English teacher Mary Flor uses an interactive white board to guide her class of seniors to research on poetry classics. Her students use their laptops to dive deeper into the material than would be possible with only a text book. These new tools are being used to enrich classroom discussions through wireless Internet at school, which is the only online access available to some DePue students.

DePue is also using technology to give its students a head start for college. Many of them are the first in their families to attend college.  It offers college-level coursework to its students online through a partnership with nearby Illinois Valley Community College.

Teacher Tim Stevens uses computer software to help students prepare for the ACT college entrance exam, which is mandatory for all 11th graders in Illinois as a part of its state assessment.  The individually paced instruction has helped some students boost both their scores and their confidence in going on to college.

A transformation is underway at DePue High School – one that is designed to prepare every student for success in college and the career of their choice.

John White is Deputy Assistant Secretary for Rural Outreach at the U.S. Department of Education

The Rural Imperative

Education and the economy are inextricably linked and improving both is the rural imperative — a critical challenge facing our nation.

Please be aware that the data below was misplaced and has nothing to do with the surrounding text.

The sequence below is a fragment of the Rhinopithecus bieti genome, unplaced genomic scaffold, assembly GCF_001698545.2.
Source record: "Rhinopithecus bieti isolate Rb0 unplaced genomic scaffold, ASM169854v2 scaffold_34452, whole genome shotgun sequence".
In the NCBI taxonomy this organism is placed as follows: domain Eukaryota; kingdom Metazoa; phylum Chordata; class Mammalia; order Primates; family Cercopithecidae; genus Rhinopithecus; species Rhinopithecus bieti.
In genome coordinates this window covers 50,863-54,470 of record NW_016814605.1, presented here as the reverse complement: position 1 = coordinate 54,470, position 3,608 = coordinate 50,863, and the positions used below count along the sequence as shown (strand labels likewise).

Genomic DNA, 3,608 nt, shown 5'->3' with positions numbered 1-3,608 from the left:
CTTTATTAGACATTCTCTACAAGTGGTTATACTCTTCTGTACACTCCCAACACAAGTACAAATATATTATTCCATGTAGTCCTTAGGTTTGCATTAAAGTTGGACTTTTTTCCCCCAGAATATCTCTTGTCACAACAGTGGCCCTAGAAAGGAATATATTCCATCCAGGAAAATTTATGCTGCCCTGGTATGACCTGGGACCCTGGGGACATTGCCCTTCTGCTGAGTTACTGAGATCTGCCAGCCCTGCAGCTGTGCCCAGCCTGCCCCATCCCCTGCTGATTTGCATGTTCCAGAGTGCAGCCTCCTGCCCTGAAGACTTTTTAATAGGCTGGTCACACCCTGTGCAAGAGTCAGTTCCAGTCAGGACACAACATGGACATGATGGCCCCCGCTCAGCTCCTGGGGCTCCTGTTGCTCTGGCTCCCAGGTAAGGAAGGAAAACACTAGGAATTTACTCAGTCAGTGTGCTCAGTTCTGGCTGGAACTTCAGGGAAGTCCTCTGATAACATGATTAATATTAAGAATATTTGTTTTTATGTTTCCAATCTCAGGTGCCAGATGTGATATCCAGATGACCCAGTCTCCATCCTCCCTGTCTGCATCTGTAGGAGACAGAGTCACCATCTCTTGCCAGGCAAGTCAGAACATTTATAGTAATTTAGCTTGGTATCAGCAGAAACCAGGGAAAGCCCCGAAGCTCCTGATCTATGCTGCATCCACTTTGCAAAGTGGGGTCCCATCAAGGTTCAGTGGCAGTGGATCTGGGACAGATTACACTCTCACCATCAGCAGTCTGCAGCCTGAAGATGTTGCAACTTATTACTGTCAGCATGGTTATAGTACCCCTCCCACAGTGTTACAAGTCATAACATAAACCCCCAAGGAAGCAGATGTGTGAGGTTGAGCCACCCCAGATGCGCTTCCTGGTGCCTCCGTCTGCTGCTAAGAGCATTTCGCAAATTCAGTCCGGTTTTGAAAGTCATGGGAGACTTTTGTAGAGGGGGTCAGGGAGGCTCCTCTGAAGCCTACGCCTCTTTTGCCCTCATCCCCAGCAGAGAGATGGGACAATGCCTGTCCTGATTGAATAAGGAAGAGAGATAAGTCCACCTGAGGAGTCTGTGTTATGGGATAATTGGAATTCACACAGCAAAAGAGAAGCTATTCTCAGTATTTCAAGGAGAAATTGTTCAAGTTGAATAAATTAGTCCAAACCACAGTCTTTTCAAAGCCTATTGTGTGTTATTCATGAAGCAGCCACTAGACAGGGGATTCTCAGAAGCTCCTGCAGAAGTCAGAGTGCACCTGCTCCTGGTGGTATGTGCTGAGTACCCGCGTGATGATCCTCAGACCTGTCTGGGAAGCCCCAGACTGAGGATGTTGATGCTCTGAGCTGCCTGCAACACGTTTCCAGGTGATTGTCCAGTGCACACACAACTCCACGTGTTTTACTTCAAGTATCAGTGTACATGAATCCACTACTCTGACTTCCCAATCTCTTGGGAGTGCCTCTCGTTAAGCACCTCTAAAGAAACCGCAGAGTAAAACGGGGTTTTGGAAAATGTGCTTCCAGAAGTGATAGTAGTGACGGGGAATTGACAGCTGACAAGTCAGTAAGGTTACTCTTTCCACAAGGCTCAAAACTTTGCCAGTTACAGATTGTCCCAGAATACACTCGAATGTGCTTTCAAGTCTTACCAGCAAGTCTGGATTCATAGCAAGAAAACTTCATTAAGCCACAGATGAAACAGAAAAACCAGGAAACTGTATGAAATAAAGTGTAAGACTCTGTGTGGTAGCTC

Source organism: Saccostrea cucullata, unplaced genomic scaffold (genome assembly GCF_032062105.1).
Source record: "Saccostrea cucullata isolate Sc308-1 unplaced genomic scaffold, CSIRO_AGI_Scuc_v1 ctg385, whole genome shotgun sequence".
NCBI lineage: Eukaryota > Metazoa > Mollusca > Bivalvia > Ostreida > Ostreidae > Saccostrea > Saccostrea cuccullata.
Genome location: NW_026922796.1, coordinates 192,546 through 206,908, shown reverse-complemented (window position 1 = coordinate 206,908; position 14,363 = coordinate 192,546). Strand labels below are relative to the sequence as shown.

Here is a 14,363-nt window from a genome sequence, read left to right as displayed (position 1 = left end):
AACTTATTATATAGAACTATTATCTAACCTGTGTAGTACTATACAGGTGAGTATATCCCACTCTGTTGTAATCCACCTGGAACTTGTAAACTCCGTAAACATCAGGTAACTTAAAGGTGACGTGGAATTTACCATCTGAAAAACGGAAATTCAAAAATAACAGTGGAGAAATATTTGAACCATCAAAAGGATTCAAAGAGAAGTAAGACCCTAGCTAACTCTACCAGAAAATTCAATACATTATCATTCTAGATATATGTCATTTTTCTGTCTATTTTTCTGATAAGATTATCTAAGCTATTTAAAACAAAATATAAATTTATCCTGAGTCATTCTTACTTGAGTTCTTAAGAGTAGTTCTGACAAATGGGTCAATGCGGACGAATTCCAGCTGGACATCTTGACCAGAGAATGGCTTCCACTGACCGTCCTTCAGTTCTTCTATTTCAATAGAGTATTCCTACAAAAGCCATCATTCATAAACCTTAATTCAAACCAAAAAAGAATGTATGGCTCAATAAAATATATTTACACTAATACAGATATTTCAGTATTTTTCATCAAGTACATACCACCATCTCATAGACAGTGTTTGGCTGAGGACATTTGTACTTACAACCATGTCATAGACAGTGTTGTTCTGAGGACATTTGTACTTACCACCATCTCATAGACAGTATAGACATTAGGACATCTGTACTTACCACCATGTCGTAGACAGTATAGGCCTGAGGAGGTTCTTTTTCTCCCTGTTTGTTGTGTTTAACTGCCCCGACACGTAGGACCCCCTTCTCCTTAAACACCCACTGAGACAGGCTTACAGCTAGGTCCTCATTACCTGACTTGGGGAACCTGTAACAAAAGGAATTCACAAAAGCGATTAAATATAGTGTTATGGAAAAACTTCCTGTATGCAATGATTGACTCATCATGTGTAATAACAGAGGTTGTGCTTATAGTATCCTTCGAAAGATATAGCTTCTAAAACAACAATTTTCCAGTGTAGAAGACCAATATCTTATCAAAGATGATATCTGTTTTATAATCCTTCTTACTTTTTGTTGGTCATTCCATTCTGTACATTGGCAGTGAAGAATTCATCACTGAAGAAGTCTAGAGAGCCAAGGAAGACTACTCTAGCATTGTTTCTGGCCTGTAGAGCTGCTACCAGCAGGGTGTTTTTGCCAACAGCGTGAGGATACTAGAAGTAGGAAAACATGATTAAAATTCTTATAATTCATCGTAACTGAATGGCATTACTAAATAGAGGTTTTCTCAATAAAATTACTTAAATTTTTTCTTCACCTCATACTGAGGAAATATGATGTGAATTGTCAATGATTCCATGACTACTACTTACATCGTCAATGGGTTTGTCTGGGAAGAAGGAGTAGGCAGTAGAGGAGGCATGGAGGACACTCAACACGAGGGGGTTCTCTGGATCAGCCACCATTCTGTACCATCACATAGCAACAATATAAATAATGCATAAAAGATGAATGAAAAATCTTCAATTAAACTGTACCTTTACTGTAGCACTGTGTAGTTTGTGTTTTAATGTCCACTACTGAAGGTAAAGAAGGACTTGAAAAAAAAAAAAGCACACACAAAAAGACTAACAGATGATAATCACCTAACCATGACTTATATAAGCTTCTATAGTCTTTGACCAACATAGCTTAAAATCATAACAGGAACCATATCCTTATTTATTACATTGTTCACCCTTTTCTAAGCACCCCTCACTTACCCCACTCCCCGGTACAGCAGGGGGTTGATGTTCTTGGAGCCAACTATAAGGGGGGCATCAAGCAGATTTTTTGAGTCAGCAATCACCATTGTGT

Today, U.S. Secretary of Education Arne Duncan issued a challenge and made a promise to approximately 200 educators, business leaders, and federal, state, and local government officials, who came from as far as Alaska to attend the Education Commission of the States’ National Summit on the Role of Education in Rural America, held in Washington.

Secretary Duncan challenged rural America to send more young people and adults to universities and colleges, community colleges, trade schools, and other industry-recognized certification programs. Overall, rural schools have better high school graduation rates but lower college-going rates than other parts of the country.

Together, Duncan and U.S. Secretary of Agriculture Tom Vilsack promised that the Obama Administration will support rural students and emphasized their importance to America’s economic future.

This sounds pretty straight forward, but because rural students are less likely to enroll and complete postsecondary education, many rural youth and adults are not benefiting from college and career training opportunities.

The U.S. Bureau of Labor Statistics reports that there are 3.1 million job openings nationally but many industries are having trouble finding qualified employees in what has become a knowledge-based economy.

At the same time, there are new opportunities developing in rural America with new industries developing in renewable energy, sustainable agriculture, and technology. In fact, new companies are now engaged in “rural-sourcing,” actively recruiting employees to fill positions for companies that are finding it cost effective to locate in rural America.

To rebuild and reinvent rural economies, more youth and adults must access postsecondary education and turn an economic crisis into a once in a generation opportunity.

Click here for more information on rural issues at ED.

John White is the Deputy Assistant Secretary for Rural Outreach at the Department of Education